Have been researching Social Media and trying to find a visual way to explain the subject. Some of these explanations may be useful to you too:
1. Scott Henderson of Mediasauce explains social media in terms of mountains, valleys, antennas and cables:
Mass Media: The first time someone climbed out of the valley to the top of the mountain and built an antenna; things changed dramatically. This antenna could broadcast and receive information and images to (and from) far away places. Bringing the world to us.
But this era had its limits, too:
-It took a lot of money, work, and resources to build and maintain these antennas.
-Because there were only so many antennas, they were only so many choices.
-You couldn’t talk back to what was being broadcast.
-You couldn’t talk with others about what was being broadcast when it was ‘on the air’.
Social Media: Slowly and steadily, we began to lay cables around the world connecting these groups of people. First these cables let us talk to each other directly one-to-one and in small groups. Then, we began to use these cables to share images and sound.
This changed everything…again – making it easier for us to find information and people faster. But it was still static and one-way. And we needed to know complex languages to make the images and sounds do what we wanted.
When we realized we could build tools that made it easy for anyone to create images and sounds in the way they wanted, this changed everything…yet again. People from across great distances could live, work, and play together without needing the antennas.
The focus shifted away from what was being sent from the mountaintop and back to what was happening in the valley – but in a different way. A person in one place can connect with people in different groups and valleys, who they previously would’ve never known about.
And even this era has its issues:
-Many people still are trying to figure out how they need to change.
-Some think the antennas don’t matter anymore.
-Others try to use the tools like they’re broadcast media, pushing their images & sounds out in a one-way monologue with no interest in ongoing conversation.
-The rest don’t even realize things have changed.
On Slideshare.net found the following that were useful:
1. Social Media is… by Lee White.
2. I am the media by Alain Thys.
3. Web 2.0 and Social Media by Shantanu Adhicary.
4. Web 2.0 by satyajeet_02
5.Crucial Conversations In Social Media by themoleskin
6. Social Media 101 by Jeremy Pepper
And on Squidoo:
7. Social Media 101: Comprehensive list of resources.
8.Free ebooks (right column) by Brian Solis.
In my previous guise as an online journalist, I used to be very frustrated with corporate websites that lacked the immediate background info needed for my stories.
Very often they didn’t even have a Newsroom or Media section or the UI or search was so clunky it was impossible to find stuff like when the CEO was named the CEO, the company’s headquarters or specifics on when a product was launched.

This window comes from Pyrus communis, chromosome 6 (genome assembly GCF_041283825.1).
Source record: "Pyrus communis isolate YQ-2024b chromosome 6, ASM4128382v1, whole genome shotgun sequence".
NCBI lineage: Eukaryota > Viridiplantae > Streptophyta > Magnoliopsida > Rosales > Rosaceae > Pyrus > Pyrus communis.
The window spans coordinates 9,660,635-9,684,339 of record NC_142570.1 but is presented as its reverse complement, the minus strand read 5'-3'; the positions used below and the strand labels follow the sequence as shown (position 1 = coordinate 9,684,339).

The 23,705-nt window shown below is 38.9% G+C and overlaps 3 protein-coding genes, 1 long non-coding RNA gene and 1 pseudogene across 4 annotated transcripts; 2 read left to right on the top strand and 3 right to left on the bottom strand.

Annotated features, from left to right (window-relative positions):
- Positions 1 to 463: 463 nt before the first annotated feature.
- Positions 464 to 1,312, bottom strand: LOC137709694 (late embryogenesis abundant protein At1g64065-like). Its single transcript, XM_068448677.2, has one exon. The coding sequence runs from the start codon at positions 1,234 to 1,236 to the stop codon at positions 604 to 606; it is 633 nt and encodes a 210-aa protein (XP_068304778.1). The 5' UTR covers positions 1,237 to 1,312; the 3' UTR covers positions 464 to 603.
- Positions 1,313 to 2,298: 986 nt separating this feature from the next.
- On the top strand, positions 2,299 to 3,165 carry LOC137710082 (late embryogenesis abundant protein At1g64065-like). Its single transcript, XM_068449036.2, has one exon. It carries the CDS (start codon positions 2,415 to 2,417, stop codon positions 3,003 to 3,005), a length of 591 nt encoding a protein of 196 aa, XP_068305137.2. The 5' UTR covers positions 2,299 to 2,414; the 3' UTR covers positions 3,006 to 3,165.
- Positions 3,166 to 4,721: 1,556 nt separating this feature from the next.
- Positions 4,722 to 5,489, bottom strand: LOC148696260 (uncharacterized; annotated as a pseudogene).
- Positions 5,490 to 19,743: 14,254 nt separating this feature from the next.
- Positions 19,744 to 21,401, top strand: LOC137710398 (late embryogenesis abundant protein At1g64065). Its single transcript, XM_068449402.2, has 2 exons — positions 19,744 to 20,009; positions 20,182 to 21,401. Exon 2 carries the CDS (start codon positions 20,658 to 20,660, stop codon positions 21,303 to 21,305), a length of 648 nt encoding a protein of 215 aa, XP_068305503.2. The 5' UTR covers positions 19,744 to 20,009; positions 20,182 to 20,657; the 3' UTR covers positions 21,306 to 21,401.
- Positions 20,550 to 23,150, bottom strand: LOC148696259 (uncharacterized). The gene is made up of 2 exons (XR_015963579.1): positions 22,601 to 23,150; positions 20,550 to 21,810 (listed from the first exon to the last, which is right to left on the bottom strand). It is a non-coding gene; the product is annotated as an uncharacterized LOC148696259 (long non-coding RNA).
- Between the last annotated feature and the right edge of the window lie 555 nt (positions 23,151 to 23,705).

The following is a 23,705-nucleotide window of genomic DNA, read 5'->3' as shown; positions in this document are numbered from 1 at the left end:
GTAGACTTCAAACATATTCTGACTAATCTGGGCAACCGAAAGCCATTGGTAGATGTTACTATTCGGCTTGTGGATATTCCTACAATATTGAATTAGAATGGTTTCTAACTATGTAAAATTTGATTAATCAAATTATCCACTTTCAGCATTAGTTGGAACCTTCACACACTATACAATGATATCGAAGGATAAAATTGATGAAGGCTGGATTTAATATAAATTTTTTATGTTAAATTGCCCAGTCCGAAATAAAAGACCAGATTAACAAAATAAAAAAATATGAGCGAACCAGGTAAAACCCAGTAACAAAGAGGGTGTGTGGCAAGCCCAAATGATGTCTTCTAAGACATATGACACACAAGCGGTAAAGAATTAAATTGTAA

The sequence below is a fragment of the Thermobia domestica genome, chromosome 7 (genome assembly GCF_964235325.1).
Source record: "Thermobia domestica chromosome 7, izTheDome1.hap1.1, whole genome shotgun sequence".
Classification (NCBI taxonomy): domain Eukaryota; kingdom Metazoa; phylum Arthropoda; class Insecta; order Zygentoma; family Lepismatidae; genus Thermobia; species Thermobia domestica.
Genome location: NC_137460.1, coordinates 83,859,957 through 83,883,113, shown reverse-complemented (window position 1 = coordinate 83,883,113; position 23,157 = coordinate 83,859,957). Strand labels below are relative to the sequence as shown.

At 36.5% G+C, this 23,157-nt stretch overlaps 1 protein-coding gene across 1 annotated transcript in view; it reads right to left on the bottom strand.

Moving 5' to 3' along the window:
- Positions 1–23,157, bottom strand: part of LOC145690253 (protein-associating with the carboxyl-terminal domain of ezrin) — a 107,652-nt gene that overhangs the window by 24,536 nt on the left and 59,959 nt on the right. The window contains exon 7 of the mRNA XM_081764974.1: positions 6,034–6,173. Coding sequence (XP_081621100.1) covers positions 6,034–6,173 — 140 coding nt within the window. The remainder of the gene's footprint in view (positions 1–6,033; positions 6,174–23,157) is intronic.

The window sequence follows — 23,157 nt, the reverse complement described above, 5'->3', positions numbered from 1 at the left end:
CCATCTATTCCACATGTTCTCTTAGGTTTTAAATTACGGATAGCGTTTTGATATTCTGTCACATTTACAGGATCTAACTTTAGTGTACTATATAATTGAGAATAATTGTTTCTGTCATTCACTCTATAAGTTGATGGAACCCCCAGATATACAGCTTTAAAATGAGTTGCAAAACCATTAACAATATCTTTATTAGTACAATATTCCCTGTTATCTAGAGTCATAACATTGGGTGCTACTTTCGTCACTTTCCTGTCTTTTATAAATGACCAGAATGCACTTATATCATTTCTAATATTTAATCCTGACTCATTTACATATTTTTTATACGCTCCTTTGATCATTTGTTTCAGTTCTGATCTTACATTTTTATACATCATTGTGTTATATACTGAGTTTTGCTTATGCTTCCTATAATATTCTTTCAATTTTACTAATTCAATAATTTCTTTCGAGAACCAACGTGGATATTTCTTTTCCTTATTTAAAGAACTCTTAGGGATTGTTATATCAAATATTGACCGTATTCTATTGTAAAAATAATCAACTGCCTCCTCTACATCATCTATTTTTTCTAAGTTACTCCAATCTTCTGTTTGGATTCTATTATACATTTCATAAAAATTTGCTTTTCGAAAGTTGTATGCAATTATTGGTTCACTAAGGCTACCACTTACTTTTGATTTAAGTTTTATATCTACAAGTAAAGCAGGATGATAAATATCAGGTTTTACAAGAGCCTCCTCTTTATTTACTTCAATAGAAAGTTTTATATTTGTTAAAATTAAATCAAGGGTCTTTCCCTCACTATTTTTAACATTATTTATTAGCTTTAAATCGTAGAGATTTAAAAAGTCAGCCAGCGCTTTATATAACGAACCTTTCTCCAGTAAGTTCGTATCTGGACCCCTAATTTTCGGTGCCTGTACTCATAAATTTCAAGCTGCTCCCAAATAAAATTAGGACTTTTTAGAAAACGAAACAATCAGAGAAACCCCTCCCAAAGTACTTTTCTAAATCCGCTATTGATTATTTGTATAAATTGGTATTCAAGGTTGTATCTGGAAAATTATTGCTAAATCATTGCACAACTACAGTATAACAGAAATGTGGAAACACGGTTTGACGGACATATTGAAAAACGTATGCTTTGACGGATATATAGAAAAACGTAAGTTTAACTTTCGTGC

Thank god, Google came along and made search within sites easy with the operator site:abc.com.
In training, we emphasise the need to have a Quick Facts or FAQ section specifically for the media. When archiving, make press releases searchable by quoted exec, topic, brands, product, service and date can help ease the journo’s job.
On the other end, we teach simple Google tricks which go beyond just typing what you want in the search box.
Useability guru Jakob Nielsen interviewed 40 journalists to get their views. His conclusions are a worthy read:
Journalists are not gullible, and they don’t take a company’s own word as truth. Indeed, almost all journalists said that press releases were useful only to find out how a company is trying to position itself. We strongly recommend that PR areas have links to external sources, including press coverage; journalists often consider articles from independent newspapers and magazines to be much more credible than a company’s own press releases. We’ve seen similar findings in studies of prospective customers evaluating products on consumer- and business-oriented sites, so links to external press coverage can also help promote sales.
The top-5 reasons journalists gave for visiting a company’s website are:
* Locate a PR contact (name and telephone number)
* Find basic facts about the company (spelling of an executive’s name, his/her age, HQ location, and so on)
* Discern the company’s spin on events
* Check financial information
* Download images to use as illustrations in stories
This basic information must be easy to find and should be cleansed of the marketese and excessive verbiage that smother the facts on many sites. Journalists don’t have time to wade through deep, complex navigation trees or sift factual wheat from marketing chaff. In particular, pages must present information in well-organized chunks that are easy to scan. Distracting animations and irrelevant stock photography don’t help journalists who are in a hurry to find the facts.
This Flash explanation of Citizen Journalism is brilliant, despite the typos. From VizEdu.com: